• If Alice requires the call to be secured. and accept the RTP one. If she refuses it. What should be Alice’s user agent’s behaviour? Several alternatives may be considered. But this leads to some unresolved issues: • Requesting user interaction in the middle of a transaction does not fit well in the SIP protocol: a transaction should normally time out after a fixed amount of time.3 Interaction with non-secured user agents Some open issues are raised when dealing with compatibility with nonsecured SIP user agents. Bob’s user agent should then reject the SRTP offer (by putting its port to 0). Bob will send a SIP OK response. Alice wants to establish a secure call with Bob. a CANCEL request is sent to end the call. Therefore the call initiation ends. depending on Alice’s security policy. but Bob’s user agent does not have any security features. The user agent should then send a 606 (Not Acceptable) response to inform her that it is not able to handle any of the proposed media streams. so the user would have only a limited amount of time to answer the query. Bob will not even know why the call was canceled. If Bob’s user agent is not standard compliant and sees the SRTP offer as a normal RTP stream. • If Alice would prefer to establish a secure call. 51 . and answers a 200 OK. without any MIKEY message. If Alice agrees to fall back to a non-secured call. A first solution could be to ask Alice if she wants to fall back to an unsecured call if Bob’s response shows that his user agent could not handle the secured call offer. • If the call is (finally) canceled. if security is required or just preferred. In our example. Alice’s user agent should then send a CANCEL request to end the call. she may propose two streams in her SDP offer: one that uses SRTP and has a key-mgmt attribute. Another option is to ask the user before the call is established. Bob may be called. she will only include the SRTP stream in her SDP offer. and another one that uses RTP.11. Thus Alice will include a MIKEY message which will be discarded by Bob’s user agent. her user agent continues with a non-secured call initiation (for instance by answering with a usual ACK). but if it is not possible then fall back to a non-secured call. This could be part of the user’s configuration. This requires strictly compliant user agents. but the call will be canceled as soon as he answers it.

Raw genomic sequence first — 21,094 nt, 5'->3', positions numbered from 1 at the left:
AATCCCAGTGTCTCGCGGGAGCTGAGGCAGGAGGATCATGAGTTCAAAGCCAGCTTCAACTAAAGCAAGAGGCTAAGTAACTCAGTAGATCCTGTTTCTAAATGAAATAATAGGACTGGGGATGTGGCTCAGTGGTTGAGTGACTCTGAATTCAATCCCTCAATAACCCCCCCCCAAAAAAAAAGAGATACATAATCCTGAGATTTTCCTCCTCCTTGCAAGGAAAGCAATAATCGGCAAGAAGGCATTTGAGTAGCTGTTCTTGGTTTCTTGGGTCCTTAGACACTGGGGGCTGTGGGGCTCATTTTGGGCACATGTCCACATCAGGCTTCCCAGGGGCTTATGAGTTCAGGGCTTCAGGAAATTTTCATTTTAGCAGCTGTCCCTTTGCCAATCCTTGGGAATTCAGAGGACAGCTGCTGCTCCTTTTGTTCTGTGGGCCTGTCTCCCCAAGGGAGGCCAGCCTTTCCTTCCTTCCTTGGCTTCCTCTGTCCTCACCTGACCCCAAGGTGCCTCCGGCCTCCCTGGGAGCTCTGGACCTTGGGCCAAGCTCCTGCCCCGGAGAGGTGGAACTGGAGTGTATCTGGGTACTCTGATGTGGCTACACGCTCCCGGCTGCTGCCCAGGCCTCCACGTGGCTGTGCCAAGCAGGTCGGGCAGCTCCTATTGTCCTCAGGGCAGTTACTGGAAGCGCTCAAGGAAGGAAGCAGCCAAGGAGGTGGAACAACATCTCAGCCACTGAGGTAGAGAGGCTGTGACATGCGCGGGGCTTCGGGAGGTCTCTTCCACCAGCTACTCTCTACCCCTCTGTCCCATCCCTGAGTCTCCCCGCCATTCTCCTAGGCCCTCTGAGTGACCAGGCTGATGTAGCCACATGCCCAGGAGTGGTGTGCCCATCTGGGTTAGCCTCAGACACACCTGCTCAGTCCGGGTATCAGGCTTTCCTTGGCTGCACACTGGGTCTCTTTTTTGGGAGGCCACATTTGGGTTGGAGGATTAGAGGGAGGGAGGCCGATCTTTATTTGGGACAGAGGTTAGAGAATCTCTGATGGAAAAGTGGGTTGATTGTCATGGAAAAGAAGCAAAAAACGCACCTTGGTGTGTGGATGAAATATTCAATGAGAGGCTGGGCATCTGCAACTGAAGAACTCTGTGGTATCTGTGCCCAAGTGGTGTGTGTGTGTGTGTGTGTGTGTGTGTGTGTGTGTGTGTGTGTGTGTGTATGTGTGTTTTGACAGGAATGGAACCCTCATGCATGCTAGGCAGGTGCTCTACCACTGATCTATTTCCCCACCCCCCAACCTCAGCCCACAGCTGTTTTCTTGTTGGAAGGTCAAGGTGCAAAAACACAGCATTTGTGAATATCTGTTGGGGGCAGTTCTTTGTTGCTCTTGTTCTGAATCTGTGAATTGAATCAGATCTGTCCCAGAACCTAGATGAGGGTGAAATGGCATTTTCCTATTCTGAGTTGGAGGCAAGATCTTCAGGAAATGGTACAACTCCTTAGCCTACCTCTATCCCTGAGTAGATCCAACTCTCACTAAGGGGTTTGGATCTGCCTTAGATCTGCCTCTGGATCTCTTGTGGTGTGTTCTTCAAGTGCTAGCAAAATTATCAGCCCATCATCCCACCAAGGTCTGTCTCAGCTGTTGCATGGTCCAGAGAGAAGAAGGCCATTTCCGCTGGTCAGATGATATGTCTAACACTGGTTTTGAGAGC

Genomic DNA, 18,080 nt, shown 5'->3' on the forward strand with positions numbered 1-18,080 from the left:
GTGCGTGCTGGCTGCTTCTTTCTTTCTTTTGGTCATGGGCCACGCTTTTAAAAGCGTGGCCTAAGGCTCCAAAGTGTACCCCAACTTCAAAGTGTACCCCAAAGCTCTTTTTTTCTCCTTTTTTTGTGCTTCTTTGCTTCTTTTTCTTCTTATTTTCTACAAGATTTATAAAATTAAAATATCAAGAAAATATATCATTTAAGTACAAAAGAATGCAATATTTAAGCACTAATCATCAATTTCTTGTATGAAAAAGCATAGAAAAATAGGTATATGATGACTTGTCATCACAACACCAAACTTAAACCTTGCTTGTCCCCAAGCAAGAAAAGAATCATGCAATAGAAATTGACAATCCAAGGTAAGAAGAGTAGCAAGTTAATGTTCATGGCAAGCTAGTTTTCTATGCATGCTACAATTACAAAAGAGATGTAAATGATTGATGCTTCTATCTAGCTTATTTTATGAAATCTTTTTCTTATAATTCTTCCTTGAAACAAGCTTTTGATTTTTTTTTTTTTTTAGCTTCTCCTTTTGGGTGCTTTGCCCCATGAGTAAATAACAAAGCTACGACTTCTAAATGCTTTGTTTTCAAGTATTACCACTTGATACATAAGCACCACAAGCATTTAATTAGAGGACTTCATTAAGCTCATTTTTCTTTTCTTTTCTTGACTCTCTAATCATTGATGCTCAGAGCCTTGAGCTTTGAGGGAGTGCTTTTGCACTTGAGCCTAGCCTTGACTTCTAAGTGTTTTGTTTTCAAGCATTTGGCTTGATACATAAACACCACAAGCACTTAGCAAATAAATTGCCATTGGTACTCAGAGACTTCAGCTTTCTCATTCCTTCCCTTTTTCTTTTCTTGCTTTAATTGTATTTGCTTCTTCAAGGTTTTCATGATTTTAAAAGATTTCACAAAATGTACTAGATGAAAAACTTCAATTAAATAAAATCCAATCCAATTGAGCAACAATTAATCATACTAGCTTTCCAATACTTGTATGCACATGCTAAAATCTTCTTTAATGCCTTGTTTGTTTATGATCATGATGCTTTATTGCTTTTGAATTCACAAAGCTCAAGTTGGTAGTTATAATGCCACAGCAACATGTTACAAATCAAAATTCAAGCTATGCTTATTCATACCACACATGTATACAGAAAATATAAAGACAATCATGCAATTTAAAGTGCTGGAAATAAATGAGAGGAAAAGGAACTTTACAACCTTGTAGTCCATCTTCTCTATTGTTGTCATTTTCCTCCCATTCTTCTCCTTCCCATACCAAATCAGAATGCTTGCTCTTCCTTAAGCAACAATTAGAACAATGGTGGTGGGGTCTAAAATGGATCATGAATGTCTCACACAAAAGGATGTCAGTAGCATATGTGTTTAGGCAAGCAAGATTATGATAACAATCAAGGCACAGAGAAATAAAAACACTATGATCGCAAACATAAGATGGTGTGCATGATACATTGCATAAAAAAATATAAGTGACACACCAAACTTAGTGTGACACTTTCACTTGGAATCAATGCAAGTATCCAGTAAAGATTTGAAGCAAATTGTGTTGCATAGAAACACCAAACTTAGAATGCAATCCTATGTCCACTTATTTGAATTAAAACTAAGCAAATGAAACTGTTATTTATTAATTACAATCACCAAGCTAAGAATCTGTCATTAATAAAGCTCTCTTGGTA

3: Call establishment with fall-back to non-secured call 11. the question was raised of what the behaviour of the user agent should be if only one out of several MIKEY messages was erroneous. Bob’s user agent would not be expecting a SIP response at that instant (since it has not sent a new SIP request).4 MIKEY error handling within SIP Other issues appear when handling MIKEY errors within a SIP transaction. A solution (the one implemented) is to then send a CANCEL request instead. Should the whole bunch of streams be rejected. The MIKEY specifications states that a MIKEY error should be reported with a SIP message. or only the one with a wrong MIKEY message? This can be considered to depend on the local security policy. 52 . containing the MIKEY error message. But this does not always fit well into a SIP transaction.Figure 11. The safest solution is to reject all the messages. If for instance the error is detected in the MIKEY response message included in Bob’s SIP 200 OK message. Finally.